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Expected Results

lundi 12 mai 2014

Expected results

The OUTPACE project is organized on three main objectives involving collaborations between physicists, biologists and biogeochemists with specialities ranging from marine optics to modelling. The final goal is to obtain a better representation of the interactions between planktonic organisms and the cycle of biogenic elements, considering a variety of scales, from single-cell processes to the whole SW Pacific ocean. The main objectives of this research are the following:

1) To give a zonal description of the biogeochemistry and biological diversity of the SW Pacific during the strongest stratified period (austral summer)
The zonal characterization of stations from the North of New Caledonia to the western border of the South Pacific gyre will provide a physical and biogeochemical data set which will be implemented into the CYBER data base.
This will provide an accurate estimate of nutrient availability during pronounced oligotrophic conditions, enabling the quantification of mineral, organic, dissolved and particulate pools of biogenic elements over the whole water column and the penetration of anthropogenic CO2. Such data will be used to validate multi-element biogeochemical models for the SW Pacific at the large scale of the general circulation. A detailed description of the planktonic communities will be assessed by investigating biological diversity (using classical taxonomic and molecular tools). In this way, the key roles of some of the functional groups in the biogeochemical cycles, such as nitrogen-fixing organisms, will be acknowledged.

2) To study the production and fate of organic matter of 3 contrasting oligotrophic environments with particular emphasis on nitrogen fixation
High frequency acquisition of physical, optical, biogeochemical and biological variables will be assessed over long duration (3 of 6 days long) stations (LD) that represent contrasting oligotrophic conditions (from oligotrophy to ultra-oligotrophy) and N2 fixation conditons (from high to low N2 fixation rates). This sampling strategy will make it possible to identify the impact of small scale dynamics on primary productivity, by providing new estimates for the vertical diffusion coefficients. The importance of nitrogen fixation in new nitrogen input and the control of this flux by nutrient availability will be assessed (in situ and microcosm studies). We will study primary and secondary production as well as mineralisation and export of organic matter by measuring biogenic element (C,N,P,Si) fluxes and focusing on the major functional groups responsible for these fluxes using bulk and single-cell approaches. Finally, physiological characteristics of microorganisms will be studied at the scale of species or functional groups that play key roles in biogenic element fluxes, and particularly N2-fixing organisms (diazotrophs). Identifying the precise biogeochemical role of diazotrophs is of major importance as they will probably play an increasing role in the future ocean due to their sensitivity to global warming. It is thus critical to quantify their contribution to C sequestration in the present ocean, as well as their ability to sustain higher trophic levels of the marine food web. The results should provide a better understanding of the fundamental interactions between biogeochemical cycles and the structure of the planktonic food web in oligotrophic marine environments.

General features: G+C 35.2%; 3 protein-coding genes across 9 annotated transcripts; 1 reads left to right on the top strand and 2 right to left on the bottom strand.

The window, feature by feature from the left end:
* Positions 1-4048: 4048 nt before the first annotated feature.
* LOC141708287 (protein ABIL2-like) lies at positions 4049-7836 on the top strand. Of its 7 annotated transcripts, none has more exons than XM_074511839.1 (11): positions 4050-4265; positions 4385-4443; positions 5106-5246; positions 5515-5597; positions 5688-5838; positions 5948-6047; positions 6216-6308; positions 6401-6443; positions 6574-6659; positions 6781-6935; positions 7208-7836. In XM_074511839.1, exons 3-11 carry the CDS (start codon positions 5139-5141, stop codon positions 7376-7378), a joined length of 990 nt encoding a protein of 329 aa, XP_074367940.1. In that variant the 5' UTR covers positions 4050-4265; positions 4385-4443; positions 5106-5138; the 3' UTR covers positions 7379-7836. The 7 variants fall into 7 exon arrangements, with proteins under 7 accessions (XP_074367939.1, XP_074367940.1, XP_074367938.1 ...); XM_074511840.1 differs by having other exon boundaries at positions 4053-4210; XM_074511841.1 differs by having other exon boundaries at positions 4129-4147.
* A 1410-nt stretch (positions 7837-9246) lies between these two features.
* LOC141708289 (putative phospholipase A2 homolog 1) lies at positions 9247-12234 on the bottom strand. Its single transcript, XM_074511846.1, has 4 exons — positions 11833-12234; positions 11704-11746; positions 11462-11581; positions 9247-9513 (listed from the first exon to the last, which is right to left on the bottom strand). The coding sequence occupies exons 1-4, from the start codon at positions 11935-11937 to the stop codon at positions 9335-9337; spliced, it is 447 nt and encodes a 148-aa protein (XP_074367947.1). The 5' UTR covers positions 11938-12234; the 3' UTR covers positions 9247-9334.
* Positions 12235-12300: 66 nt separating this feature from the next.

3) To obtain a satisfactory representation of the main biogeochemical fluxes (C, N, P, Si) and the dynamics of the planktonic trophic network, both in situ and by using microcosm experiments
The data obtained during the OUTPACE experiment will be rapidly available to the international scientific community to validate biogeochemical models (circulation-ecosystems models), whose overall objectives are to understand and/or predict the interactions between environmental climate changes and the marine ecosystems. The data will also be used for modelling on a finer scale in the frame of the present project, particularly in order to obtain a better representation of the process of diazotrophy in the biological C pump. A biogeochemical model relevant for SW Pacific waters has already been developed during the VAHINE project. It is based on a previous version of a muti-element (C, N, P) model from bacteria to mesozooplankton implemented in the Eco3M modelling tool, in which the diazotroph Trichodesmium spp. has been added. The introduction of other unicellular diazotrophs is currently under development (Post Doc ANR VAHINE). The objective is to obtain a better representation of the C fluxes and associated biogenic elements in the surface layer of oligotrophic marine environments.